SaltWorks’ custom-engineered new packaging, which took 24 months’ R&D to perfect, is stunning in looks and impressive in function.
SaltWorks’ CEO Mark Zoske set out to reinvent the Woodinville, WA, company’s product packaging for its retail packaged gourmet and specialty sea salt brand, Artisan Salt Company.
“We were complacent about our packaging until about three years ago,” admits Zoske, who then championed the effort to recreate the brand’s gourmet salt packaging aesthetically and functionally for both retailers and consumers:
- A polycarbonate (PC) salt shaker container that looks and feels like glass, but is durable for repeated everyday use, featuring a transluscent overcap designed and molded with precise tolerances to provide an air-tight seal;
- A boutique glass jar with sustainably harvested, solid American black walnut lid, features a custom-designed friction-fit silicone sleeve that fits over the undercuts in the bottom of the lid, creating an airtight, vapor-proof seal; and
- A revolutionary ceramic salt grinder that is infinitely adjustable and incredibly durable. Developed from scratch with a patent-pending design, this marvel of engineering features the same air-tight translucent overcap as the shaker, which is easily removed to refill the container with coarse salt or whole spices for repeated reuse.
Individually and collectively, the packaging is nothing short of gorgeous.
The products debuted at the Specialty Food Association Winter Fancy Food Show in January in San Francisco to high acclaim. "We were thrilled at the remarkable response we received from buyers [there]," says Zoske. "We greatly appreciate customers' enthusiasm for the new packaging.” The buzz from the show has since spread far and wide, he adds.
The introductions culminate several years’ investment of time, R&D, engineering and money.
“When we launched the company 15 years ago, no one knew what gourmet salt meant,” Zoske recalls. The company launched the Artisan Salt Company retail product line in 2005 using stock packaging. This time, however, every aspect was meticulously designed in-house by SaltWorks using custom components.
Perhaps most exemplary of the new-look packaging trio is the Artisan Grinder line. A brand-new offering from SaltWorks, the grinder had a launch directive to be “the best-ever built-in salt mill,” Zoske says.
That promise meant 18 months’ R&D, a large chunk of which was spent developing the grinder from scratch.
SaltWorks set out to develop from scratch the best salt mill ever, which turned into an 18-month process.
Grinding out the grinder
Zoske, who describes himself as a self-taught engineer, says the project unleashed his inner product designer. “This was super exciting and scary, frustrating and expensive,” he admits. “It was also the first time we developed anything that functioned mechanically, so it was also a giant risk.”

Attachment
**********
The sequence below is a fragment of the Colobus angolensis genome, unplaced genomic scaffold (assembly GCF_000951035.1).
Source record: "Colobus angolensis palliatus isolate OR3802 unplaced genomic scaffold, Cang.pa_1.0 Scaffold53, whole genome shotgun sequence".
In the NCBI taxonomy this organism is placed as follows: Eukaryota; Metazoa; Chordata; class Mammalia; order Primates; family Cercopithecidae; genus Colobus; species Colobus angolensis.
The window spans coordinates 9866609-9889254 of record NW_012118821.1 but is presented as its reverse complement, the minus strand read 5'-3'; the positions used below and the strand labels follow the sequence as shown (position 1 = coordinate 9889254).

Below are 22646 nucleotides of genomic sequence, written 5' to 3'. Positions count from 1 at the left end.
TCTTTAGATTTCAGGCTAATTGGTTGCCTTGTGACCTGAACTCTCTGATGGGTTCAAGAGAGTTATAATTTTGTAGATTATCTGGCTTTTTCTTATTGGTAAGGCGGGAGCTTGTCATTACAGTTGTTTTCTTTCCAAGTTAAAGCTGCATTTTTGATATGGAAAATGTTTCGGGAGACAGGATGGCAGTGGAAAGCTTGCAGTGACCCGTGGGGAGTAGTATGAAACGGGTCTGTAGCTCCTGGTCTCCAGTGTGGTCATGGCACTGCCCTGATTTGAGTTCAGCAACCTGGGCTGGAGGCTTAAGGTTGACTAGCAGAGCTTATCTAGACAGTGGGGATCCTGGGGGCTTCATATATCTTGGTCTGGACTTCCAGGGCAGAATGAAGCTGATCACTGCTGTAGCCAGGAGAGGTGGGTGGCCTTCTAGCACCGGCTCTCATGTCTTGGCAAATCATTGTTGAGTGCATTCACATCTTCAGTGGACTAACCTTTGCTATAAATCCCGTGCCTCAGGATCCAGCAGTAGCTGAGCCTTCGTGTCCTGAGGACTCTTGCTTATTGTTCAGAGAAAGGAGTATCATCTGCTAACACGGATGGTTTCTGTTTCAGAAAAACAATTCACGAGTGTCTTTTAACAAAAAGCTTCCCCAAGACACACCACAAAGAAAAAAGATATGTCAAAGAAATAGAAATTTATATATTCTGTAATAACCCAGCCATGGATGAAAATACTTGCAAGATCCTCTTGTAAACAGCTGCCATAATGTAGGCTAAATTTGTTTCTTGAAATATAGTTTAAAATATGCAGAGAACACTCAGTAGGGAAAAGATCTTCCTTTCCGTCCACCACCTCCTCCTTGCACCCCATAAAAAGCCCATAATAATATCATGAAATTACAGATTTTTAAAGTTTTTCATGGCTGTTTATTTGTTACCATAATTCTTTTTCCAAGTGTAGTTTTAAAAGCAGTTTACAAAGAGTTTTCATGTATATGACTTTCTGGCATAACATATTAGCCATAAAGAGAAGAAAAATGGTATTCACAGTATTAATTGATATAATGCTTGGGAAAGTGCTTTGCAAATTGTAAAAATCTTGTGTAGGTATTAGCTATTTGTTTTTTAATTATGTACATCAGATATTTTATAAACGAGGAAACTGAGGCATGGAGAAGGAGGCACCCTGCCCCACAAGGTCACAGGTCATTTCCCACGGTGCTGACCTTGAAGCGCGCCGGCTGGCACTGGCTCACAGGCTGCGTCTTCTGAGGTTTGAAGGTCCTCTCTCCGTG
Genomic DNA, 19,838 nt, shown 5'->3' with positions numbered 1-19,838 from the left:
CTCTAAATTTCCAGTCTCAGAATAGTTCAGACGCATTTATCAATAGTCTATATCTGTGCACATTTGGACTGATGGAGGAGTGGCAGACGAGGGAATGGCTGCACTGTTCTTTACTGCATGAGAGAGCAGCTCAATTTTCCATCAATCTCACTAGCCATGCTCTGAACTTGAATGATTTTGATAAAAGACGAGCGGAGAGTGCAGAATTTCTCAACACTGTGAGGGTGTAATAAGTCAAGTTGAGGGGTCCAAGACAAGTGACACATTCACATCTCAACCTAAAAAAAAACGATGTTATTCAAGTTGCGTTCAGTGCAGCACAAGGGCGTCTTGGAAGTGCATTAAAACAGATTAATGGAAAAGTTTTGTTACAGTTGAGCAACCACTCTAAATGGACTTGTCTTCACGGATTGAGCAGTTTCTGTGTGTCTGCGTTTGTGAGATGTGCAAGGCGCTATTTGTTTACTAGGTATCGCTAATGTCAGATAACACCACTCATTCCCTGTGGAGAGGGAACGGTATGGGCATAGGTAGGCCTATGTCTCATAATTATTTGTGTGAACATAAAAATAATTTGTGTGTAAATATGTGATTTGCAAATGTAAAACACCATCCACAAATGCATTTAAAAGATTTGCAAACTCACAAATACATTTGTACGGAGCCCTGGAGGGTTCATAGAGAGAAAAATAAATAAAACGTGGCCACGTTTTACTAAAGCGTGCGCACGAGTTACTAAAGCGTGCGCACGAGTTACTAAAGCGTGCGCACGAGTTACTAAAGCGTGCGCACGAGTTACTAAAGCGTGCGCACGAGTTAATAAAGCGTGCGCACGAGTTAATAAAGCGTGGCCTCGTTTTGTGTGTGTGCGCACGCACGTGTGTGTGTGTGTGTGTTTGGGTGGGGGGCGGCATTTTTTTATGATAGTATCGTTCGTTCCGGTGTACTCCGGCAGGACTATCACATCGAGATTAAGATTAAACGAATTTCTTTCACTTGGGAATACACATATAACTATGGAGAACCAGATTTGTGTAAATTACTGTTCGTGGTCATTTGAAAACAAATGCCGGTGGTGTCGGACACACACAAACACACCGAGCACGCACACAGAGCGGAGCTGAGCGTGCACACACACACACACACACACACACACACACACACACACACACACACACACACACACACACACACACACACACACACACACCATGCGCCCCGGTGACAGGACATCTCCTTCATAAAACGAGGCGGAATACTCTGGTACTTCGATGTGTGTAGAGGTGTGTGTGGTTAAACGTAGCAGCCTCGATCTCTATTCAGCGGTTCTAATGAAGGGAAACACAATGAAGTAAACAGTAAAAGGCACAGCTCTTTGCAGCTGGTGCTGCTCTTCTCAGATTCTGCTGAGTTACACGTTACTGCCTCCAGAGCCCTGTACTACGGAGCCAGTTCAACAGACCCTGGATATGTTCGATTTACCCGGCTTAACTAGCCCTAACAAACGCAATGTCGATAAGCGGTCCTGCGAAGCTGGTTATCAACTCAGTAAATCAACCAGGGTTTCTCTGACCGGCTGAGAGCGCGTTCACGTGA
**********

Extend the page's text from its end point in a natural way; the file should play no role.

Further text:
Zoske roped in SaltWorks' lead engineer and two associates to help.
“They typically build and customize salt-breaking and handling machinery,” he points out. “We spent hours and hours on drawings over a six-month period. Then it was time to make it.”
Next, Zoske solicited external help from Detekt Product Design, a global product design, engineering development and prototyping company. That portion took 8 months’ time, resulting in a patent-pending design and a remarkably complex part.
The grinder itself is not made of plastic or metal—plastic isn’t durable and metal doesn’t work with salt, as it can corrode over time, Zoske points out. Instead, he and his engineering team opted to create the grinding mechanism from ceramic.
“Ceramic is expensive, but it was the best material,” he explains. “Ceramic-on-ceramic is 'bulletproof' and will grind anything.”
A view at the breakout drawing of the parts makes the development seem more like rocket science than one would expect for a salt grinder. The assembly of the grinder parts is done by SaltWorks’ dedicated team.
“It’s a whole new way to grind salt,” says Zoske. “In your fingertips is the ability to precisely make any grain size of salt you want, coarse or fine, by simply adjusting the grinding mechanism, which is as easy as twisting to the left (more fine) or to the right (more coarse).”
To grind, the user inverts the container, adjusts the grinder setting and spins the container while holding the cap stationary; the cap also removes easily for refilling.
The overcap’s tight-tolerance seal along the edge of the grinder mechanism assembly that itself affixes tightly over the bottle flange is crucial: Salt and moisture are not friends, according to Zoske.
The previous packaging for the coarse salt was a generic PET bottle that also compelled users to supply their own grinder.
The bottle is now a custom, two-piece injection-molded, BPA-free PC bottle manufactured by an overseas partner. A special factory was set up specifically to produce the container. These arrangements were handled through SaltWorks' partnership with Detekt.
Next: Packaging to “cherish” and two more product lines
Advanced Design & Manufacturing (ADM) Expo Toronto assembles 5 events—Automation Technology Expo (ATX), PACKEX, PLAST-EX, Design & Manufacturing and Powder & Bulk Solids (PBS)—under one roof May 16-18 in Canada. For more, visit http://admtoronto.com/